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Home of Openly Gay Poet James Merrill Designated a National Landmark

The James Merrill House in Stonington, Conn., is being designated as a national historic landmark. Named after openly gay writer James Merrill, the house is among 10 properties newly recognized as having exceptional value to the nation.

Image: This is an exterior shot of the James Merrill House at 107 Water St. in Stonington Borough, Connecticut
This is an exterior shot of the James Merrill House at 107 Water St. in Stonington Borough, Connecticut on March 17, 2012. Photograph by the current writer-in-residence via Wikimedia

“These 10 new national historic landmarks reveal important pieces of our nation’s diverse heritage through art, architecture and stories of community and identity,” U.S. Secretary of the Interior Sally Jewell stated Wednesday. “Today’s designation ensures future generations can trace, understand and learn from these properties, which join more than 2,500 other landmarks nationwide.”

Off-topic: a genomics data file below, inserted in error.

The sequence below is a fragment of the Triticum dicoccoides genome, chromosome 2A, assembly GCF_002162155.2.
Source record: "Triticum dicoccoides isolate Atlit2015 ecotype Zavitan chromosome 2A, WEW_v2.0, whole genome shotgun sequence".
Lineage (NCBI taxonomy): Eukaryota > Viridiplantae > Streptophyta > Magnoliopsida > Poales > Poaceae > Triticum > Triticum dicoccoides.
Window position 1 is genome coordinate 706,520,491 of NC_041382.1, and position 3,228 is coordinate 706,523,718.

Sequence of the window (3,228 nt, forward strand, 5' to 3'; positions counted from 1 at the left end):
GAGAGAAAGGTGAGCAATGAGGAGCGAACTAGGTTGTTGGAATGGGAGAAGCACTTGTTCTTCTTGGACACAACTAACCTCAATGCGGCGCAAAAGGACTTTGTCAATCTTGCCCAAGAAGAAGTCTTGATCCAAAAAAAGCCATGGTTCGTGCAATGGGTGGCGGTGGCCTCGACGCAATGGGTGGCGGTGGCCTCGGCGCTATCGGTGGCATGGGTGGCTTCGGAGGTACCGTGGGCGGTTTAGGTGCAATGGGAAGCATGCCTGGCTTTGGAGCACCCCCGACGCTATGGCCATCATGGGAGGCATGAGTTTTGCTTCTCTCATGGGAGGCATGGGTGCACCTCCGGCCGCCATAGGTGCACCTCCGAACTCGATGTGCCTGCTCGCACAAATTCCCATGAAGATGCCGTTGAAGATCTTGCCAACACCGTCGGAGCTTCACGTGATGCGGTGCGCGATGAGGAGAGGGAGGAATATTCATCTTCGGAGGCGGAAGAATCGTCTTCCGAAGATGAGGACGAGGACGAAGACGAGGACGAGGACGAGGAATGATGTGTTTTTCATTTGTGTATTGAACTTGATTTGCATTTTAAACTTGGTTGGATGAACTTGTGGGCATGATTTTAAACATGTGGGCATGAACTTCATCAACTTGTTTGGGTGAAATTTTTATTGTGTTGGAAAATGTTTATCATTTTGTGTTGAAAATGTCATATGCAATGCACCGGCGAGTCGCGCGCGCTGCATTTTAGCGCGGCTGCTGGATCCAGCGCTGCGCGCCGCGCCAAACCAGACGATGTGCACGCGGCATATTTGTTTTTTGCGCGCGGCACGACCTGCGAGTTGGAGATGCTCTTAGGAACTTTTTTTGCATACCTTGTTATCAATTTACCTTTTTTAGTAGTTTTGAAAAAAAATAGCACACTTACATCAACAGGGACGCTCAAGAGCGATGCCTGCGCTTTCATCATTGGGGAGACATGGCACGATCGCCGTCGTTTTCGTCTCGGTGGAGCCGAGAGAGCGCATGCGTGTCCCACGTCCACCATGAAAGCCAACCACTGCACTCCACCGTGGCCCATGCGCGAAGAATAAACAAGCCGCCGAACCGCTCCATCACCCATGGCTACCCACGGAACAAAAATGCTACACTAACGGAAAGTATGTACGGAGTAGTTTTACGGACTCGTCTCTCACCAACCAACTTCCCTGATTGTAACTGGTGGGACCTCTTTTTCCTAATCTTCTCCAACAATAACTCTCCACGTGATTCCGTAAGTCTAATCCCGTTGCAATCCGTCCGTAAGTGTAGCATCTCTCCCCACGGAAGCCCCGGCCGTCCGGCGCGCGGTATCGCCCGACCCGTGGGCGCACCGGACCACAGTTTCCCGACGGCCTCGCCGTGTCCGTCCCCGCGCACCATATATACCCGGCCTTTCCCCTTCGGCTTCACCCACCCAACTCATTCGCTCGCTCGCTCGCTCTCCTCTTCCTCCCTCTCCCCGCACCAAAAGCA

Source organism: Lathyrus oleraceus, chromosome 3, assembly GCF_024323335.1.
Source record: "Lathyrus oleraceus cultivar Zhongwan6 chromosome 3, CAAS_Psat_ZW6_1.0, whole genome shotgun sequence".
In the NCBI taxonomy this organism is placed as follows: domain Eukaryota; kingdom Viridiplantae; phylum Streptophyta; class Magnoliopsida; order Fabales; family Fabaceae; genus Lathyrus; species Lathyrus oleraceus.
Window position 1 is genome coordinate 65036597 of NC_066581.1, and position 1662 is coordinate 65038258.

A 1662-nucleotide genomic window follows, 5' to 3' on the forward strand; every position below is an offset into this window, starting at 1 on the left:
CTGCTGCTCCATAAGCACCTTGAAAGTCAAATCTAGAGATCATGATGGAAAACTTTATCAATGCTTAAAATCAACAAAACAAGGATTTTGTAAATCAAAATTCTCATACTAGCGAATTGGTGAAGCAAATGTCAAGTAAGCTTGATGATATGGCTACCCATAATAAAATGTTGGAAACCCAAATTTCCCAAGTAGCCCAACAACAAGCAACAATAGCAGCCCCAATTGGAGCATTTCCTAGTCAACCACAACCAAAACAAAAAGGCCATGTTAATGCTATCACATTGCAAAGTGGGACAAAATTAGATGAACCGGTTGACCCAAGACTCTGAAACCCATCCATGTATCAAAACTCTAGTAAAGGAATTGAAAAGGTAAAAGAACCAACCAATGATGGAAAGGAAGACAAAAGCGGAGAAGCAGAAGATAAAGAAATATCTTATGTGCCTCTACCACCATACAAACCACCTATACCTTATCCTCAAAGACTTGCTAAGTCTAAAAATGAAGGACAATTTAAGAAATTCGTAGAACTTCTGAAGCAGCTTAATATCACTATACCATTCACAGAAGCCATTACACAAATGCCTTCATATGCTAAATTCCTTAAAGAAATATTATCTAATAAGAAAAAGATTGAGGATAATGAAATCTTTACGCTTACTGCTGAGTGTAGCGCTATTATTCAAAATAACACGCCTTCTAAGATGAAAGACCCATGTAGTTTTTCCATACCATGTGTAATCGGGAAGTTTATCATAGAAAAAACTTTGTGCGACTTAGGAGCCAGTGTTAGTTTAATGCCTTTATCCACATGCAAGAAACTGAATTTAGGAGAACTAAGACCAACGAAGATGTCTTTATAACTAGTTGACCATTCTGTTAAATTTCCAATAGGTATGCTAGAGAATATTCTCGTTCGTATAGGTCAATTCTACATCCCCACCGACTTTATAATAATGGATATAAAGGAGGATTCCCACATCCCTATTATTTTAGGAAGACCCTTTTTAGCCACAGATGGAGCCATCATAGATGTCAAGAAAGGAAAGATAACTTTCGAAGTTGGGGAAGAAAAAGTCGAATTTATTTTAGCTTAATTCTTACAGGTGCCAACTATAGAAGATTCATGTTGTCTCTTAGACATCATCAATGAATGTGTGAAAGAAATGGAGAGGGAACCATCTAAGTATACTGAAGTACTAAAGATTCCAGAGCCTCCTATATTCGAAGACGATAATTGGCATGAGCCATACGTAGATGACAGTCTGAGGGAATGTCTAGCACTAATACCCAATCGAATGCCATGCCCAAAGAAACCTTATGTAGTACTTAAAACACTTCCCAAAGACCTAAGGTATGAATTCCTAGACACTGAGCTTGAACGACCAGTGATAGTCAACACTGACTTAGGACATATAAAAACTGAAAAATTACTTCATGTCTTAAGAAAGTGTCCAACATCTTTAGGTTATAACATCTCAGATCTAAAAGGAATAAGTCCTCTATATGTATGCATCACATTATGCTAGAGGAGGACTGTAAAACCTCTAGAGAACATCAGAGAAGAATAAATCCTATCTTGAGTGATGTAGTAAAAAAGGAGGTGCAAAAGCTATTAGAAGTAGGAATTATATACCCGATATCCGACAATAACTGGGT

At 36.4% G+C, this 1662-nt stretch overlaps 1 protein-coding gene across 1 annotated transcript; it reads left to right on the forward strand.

The James Merrill House, according to the statement issued by the U.S. Department of the Interior, "is nationally significant for its association with one of the most significant American writers of the second half of the 20th century."

Merrill, who died in 1995, had a long, prolific and award-winning career. He won every major award for poetry in the U.S., including a Pulitzer Prize and two National Book Awards. And, as Wednesday's statement noted, his work did not shy away from LGBTQ issues.

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"Over time, he introduced more radical material into his poetry, including well-crafted examination about homosexuality, art and spiritualism. He wrote with subtlety and sympathy of gay life, illuminating its anxieties and fulfillments."

The James Merrill House joins a handful of other national historic landmarks with LGBTQ significance, including the Henry Gerber House in Chicago and the Stonewall Inn in New York City.

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